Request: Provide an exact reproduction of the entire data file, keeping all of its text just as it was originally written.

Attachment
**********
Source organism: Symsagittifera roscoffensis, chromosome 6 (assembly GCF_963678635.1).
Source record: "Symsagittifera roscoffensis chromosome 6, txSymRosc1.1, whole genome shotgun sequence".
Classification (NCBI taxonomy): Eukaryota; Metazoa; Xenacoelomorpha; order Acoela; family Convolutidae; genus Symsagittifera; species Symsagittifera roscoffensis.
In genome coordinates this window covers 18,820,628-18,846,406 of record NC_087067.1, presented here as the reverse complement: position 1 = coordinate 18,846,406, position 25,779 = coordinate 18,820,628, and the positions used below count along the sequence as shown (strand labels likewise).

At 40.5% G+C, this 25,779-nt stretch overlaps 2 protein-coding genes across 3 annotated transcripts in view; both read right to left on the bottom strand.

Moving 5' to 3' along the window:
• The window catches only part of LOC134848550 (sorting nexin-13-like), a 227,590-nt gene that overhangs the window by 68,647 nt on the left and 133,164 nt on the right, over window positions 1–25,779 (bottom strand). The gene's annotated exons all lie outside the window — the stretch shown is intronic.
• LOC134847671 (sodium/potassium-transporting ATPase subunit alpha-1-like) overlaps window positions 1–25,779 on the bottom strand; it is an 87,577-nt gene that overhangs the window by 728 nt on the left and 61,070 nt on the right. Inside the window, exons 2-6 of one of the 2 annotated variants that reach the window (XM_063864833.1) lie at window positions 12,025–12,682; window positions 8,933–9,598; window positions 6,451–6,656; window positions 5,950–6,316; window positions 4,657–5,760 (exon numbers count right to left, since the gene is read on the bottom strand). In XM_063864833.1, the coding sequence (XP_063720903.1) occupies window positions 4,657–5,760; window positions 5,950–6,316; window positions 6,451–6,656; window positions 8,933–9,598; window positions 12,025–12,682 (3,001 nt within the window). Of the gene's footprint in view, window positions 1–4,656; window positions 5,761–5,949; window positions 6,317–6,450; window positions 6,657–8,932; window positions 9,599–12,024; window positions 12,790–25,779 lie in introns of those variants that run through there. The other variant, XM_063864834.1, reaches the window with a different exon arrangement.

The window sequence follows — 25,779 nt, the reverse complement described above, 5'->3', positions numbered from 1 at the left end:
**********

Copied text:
Source organism: Symsagittifera roscoffensis, chromosome 6 (assembly GCF_963678635.1).
Source record: "Symsagittifera roscoffensis chromosome 6, txSymRosc1.1, whole genome shotgun sequence".
Classification (NCBI taxonomy): Eukaryota; Metazoa; Xenacoelomorpha; order Acoela; family Convolutidae; genus Symsagittifera; species Symsagittifera roscoffensis.
In genome coordinates this window covers 18,820,628-18,846,406 of record NC_087067.1, presented here as the reverse complement: position 1 = coordinate 18,846,406, position 25,779 = coordinate 18,820,628, and the positions used below count along the sequence as shown (strand labels likewise).

At 40.5% G+C, this 25,779-nt stretch overlaps 2 protein-coding genes across 3 annotated transcripts in view; both read right to left on the bottom strand.

Moving 5' to 3' along the window:
• The window catches only part of LOC134848550 (sorting nexin-13-like), a 227,590-nt gene that overhangs the window by 68,647 nt on the left and 133,164 nt on the right, over window positions 1–25,779 (bottom strand). The gene's annotated exons all lie outside the window — the stretch shown is intronic.
• LOC134847671 (sodium/potassium-transporting ATPase subunit alpha-1-like) overlaps window positions 1–25,779 on the bottom strand; it is an 87,577-nt gene that overhangs the window by 728 nt on the left and 61,070 nt on the right. Inside the window, exons 2-6 of one of the 2 annotated variants that reach the window (XM_063864833.1) lie at window positions 12,025–12,682; window positions 8,933–9,598; window positions 6,451–6,656; window positions 5,950–6,316; window positions 4,657–5,760 (exon numbers count right to left, since the gene is read on the bottom strand). In XM_063864833.1, the coding sequence (XP_063720903.1) occupies window positions 4,657–5,760; window positions 5,950–6,316; window positions 6,451–6,656; window positions 8,933–9,598; window positions 12,025–12,682 (3,001 nt within the window). Of the gene's footprint in view, window positions 1–4,656; window positions 5,761–5,949; window positions 6,317–6,450; window positions 6,657–8,932; window positions 9,599–12,024; window positions 12,790–25,779 lie in introns of those variants that run through there. The other variant, XM_063864834.1, reaches the window with a different exon arrangement.

The window sequence follows — 25,779 nt, the reverse complement described above, 5'->3', positions numbered from 1 at the left end: